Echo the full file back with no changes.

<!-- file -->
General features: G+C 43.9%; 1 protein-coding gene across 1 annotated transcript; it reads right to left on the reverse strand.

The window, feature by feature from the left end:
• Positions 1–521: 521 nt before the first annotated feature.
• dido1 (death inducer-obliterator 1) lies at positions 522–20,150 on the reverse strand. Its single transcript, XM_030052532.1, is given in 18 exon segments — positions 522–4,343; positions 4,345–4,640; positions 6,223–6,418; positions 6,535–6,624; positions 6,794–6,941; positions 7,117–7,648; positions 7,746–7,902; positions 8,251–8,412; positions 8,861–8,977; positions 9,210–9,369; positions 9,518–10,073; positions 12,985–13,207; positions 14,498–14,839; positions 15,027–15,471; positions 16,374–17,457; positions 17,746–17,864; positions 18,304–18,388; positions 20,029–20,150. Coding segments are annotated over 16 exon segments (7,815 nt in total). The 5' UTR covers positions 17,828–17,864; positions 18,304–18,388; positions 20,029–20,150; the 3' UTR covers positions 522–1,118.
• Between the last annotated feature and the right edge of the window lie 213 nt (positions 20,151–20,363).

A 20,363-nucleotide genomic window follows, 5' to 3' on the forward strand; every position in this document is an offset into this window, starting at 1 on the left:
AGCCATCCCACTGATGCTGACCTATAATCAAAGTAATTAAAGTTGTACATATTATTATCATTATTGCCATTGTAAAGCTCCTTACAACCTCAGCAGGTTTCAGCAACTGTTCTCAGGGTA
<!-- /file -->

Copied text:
General features: G+C 43.9%; 1 protein-coding gene across 1 annotated transcript; it reads right to left on the reverse strand.

The window, feature by feature from the left end:
• Positions 1–521: 521 nt before the first annotated feature.
• dido1 (death inducer-obliterator 1) lies at positions 522–20,150 on the reverse strand. Its single transcript, XM_030052532.1, is given in 18 exon segments — positions 522–4,343; positions 4,345–4,640; positions 6,223–6,418; positions 6,535–6,624; positions 6,794–6,941; positions 7,117–7,648; positions 7,746–7,902; positions 8,251–8,412; positions 8,861–8,977; positions 9,210–9,369; positions 9,518–10,073; positions 12,985–13,207; positions 14,498–14,839; positions 15,027–15,471; positions 16,374–17,457; positions 17,746–17,864; positions 18,304–18,388; positions 20,029–20,150. Coding segments are annotated over 16 exon segments (7,815 nt in total). The 5' UTR covers positions 17,828–17,864; positions 18,304–18,388; positions 20,029–20,150; the 3' UTR covers positions 522–1,118.
• Between the last annotated feature and the right edge of the window lie 213 nt (positions 20,151–20,363).

A 20,363-nucleotide genomic window follows, 5' to 3' on the forward strand; every position in this document is an offset into this window, starting at 1 on the left:
AGCCATCCCACTGATGCTGACCTATAATCAAAGTAATTAAAGTTGTACATATTATTATCATTATTGCCATTGTAAAGCTCCTTACAACCTCAGCAGGTTTCAGCAACTGTTCTCAGGGTA